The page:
The mechanism 10 shown in FIGS. 1 to 6 includes a rectangular base plate 12. This carries thereon a rectangular motor platform 14. This is coupled to base plate 12 by two cam mechanisms 16. These are identical and are disposed between diagonally opposed corners of platform 14. Each is of the form shown in FIG. 4, comprising a circular disc 18 which is received in a mating circular opening 20 in platform 14. A second disc 24 of the same diameter as disc 18 is secured to the underside of disc 18, the axes 18a, 24a of the discs being eccentric to each other. Disc 24 is received in a circular opening 23 in plate 12. A radially projecting lever 26 is secured to the underside of disc 24. By turning lever 26, the side surface of disc 18 can be caused to engage the side surface of opening 20 to effect movement of platform 14 in a circular path, the path having a radius equal to the distance of the axis 18a of disc 18 from the axis 24a of disc 24.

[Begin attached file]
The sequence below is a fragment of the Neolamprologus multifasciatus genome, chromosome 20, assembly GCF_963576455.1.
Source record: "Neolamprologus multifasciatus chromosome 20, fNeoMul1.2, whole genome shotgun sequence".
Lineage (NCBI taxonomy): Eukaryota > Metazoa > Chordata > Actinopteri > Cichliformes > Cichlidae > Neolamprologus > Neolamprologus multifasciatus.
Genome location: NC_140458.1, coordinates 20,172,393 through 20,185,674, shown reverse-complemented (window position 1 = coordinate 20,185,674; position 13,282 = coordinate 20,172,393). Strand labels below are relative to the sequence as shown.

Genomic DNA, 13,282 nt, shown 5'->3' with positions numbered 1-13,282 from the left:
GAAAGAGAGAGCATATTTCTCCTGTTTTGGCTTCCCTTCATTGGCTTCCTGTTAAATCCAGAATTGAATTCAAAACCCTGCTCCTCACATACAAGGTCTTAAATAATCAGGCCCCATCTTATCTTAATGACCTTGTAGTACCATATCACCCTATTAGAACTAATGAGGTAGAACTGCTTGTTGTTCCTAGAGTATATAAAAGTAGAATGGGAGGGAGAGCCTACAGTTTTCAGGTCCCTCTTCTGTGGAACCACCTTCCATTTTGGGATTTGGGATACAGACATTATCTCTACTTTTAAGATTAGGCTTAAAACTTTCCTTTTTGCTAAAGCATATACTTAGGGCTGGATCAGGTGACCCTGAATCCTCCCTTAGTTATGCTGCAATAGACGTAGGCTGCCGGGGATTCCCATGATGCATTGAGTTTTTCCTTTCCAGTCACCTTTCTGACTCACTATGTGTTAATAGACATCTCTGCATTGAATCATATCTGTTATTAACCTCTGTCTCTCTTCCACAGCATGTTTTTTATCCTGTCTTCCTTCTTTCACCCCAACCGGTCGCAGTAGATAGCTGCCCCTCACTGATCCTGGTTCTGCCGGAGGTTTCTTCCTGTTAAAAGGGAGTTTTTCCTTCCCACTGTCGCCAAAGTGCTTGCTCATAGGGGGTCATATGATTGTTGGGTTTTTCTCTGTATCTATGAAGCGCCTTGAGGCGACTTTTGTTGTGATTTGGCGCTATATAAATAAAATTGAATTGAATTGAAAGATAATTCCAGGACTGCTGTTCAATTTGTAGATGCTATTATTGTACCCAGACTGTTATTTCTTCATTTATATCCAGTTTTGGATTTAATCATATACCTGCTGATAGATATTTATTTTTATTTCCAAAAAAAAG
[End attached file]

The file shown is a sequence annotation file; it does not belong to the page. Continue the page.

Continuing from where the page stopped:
Platform 14 carries an electric motor 28 with a drive shaft 30 projecting from one end. This carries at its end a friction member 32 having at its outer transverse face a part-spherical surface 34 co-axially formed with the axis 36 of shaft 30.
A second friction member 38 is mounted to one end of a shaft 42. Shaft 42 has an axis 44 which is coplanar with axis 36, the plane of these axes being parallel to but spaced above the median plane of platform 14. Member 38 has a part-spherical concave friction surface 40 at its outer end member 38 being positioned such that surface 40 is in opposed relationship to surface 34. Both surfaces 34, 40 engage, at respective points of contact 46, 48, the outer surface of a spherical ball 50 located between members 32, 38. Shaft 42 is freely rotatable in a bearing 45 affixed to base plate 12 such that the axis 44 makes an angle θ to the projected axis 36 which is approximately 45 mentioned, motor 28 is movable by moving lever 26, this angle θ is maintained constant during such movement.